44. Mitchell Aboulafia (2001). The Cosmopolitan Self: George Herbert Mead and Continental Philosophy. Illinois University Press.
  45. Francis Eagan Reilly (1970). Charles Peirce's Theory of Scientific Method. New York,Fordham University Press.
  46. Bernard Cullen (1979). Hegel's Social and Political Thought: An Introduction. St. Martin's Press.
  47. Jessica R. Feldman (2002). Victorian Modernism: Pragmatism and the Varieties of Aesthetic Experience. Cambridge University Press.
    In Victorian Modernism: Pragmatism and the Varieties of Aesthetic Experience Jessica Feldman sheds a pragmatist light on the relation between the Victorian age and Modernism by dislodging truistic notions of Modernism as an art of crisis, rupture, elitism and loss. She examines aesthetic sites of Victorian Modernism - including workrooms, parlours, friendships, and family relations as well as printed texts and paintings - as they develop through interminglings and continuities as well as gaps and breaks. Examining the works of John (...)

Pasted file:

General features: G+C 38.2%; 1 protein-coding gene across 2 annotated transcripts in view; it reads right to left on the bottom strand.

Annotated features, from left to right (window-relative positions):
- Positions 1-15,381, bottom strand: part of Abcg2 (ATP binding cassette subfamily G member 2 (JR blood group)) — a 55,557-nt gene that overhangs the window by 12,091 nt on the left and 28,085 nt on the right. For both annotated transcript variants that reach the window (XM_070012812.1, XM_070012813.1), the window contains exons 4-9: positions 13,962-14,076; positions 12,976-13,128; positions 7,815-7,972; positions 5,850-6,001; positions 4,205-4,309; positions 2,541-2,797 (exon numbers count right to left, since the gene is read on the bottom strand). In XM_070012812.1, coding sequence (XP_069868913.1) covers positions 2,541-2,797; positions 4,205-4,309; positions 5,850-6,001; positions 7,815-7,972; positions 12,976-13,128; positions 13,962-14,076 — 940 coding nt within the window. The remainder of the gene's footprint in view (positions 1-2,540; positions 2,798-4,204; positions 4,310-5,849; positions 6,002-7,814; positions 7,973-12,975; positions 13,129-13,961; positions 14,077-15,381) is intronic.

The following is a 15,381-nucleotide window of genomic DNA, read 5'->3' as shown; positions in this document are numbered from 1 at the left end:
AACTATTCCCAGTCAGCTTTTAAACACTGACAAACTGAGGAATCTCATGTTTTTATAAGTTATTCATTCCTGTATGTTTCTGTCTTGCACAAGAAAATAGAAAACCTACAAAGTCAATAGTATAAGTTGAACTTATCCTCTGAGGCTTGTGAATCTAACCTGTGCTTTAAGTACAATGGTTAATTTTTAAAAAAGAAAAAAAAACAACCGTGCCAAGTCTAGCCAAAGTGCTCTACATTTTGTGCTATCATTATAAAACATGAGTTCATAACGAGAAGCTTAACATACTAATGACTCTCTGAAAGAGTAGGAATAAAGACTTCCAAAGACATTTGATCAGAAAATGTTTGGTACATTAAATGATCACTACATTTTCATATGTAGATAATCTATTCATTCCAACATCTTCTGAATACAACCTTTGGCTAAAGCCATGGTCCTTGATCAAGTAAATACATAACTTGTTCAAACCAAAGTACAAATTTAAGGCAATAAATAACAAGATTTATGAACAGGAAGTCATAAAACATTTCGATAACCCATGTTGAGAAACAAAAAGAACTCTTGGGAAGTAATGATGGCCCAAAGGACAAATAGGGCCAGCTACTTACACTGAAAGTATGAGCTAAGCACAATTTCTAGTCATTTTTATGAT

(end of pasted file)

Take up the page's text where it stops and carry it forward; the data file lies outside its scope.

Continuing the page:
48. John M. Maguire (1978). Marx's Theory of Politics. Cambridge University Press.
    It has often been said that Marx never achieved a comprehensive treatment of the specifically political area, but in fact there is far more, and far more coherent, material on the topic in his writings than has been assumed. This book brings together everything in Marx's work which bears on politics and treats his approach as a living, evolving theory. For every stage of his career it examines the theory he held, what were its inner tensions and weaknesses, how these (...)
  49. Peter R. Sedgwick (ed.) (1995). Nietzsche: A Critical Reader. Blackwell.
  50. Bertrand Russell (1995). An Inquiry Into Meaning and Truth: The William James Lectures for 1940 Delivered at Harvard University. Routledge.
    Russell examines the foundations of knowledge through a discussion of language and investigates the way a knowledge of the structure of language helps our understanding of the structure of the world.